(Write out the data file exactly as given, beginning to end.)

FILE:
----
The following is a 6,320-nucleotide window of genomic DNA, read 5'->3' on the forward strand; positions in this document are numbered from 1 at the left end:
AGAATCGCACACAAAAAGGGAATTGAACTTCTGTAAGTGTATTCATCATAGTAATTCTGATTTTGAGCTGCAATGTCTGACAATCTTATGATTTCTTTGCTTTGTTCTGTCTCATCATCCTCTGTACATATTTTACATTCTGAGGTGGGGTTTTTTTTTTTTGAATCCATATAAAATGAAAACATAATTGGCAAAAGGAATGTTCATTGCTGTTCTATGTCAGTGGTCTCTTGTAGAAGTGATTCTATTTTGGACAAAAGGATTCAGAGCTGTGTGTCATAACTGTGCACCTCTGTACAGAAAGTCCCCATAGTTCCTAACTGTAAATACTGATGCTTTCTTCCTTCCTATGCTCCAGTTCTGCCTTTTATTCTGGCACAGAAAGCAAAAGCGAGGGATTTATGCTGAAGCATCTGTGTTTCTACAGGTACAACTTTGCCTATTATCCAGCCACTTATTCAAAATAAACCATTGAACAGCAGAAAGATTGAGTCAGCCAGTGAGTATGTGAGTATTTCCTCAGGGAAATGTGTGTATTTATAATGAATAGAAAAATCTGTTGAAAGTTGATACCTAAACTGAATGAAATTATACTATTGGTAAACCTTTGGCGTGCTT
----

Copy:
The following is a 6,320-nucleotide window of genomic DNA, read 5'->3' on the forward strand; positions in this document are numbered from 1 at the left end:
AGAATCGCACACAAAAAGGGAATTGAACTTCTGTAAGTGTATTCATCATAGTAATTCTGATTTTGAGCTGCAATGTCTGACAATCTTATGATTTCTTTGCTTTGTTCTGTCTCATCATCCTCTGTACATATTTTACATTCTGAGGTGGGGTTTTTTTTTTTTGAATCCATATAAAATGAAAACATAATTGGCAAAAGGAATGTTCATTGCTGTTCTATGTCAGTGGTCTCTTGTAGAAGTGATTCTATTTTGGACAAAAGGATTCAGAGCTGTGTGTCATAACTGTGCACCTCTGTACAGAAAGTCCCCATAGTTCCTAACTGTAAATACTGATGCTTTCTTCCTTCCTATGCTCCAGTTCTGCCTTTTATTCTGGCACAGAAAGCAAAAGCGAGGGATTTATGCTGAAGCATCTGTGTTTCTACAGGTACAACTTTGCCTATTATCCAGCCACTTATTCAAAATAAACCATTGAACAGCAGAAAGATTGAGTCAGCCAGTGAGTATGTGAGTATTTCCTCAGGGAAATGTGTGTATTTATAATGAATAGAAAAATCTGTTGAAAGTTGATACCTAAACTGAATGAAATTATACTATTGGTAAACCTTTGGCGTGCTT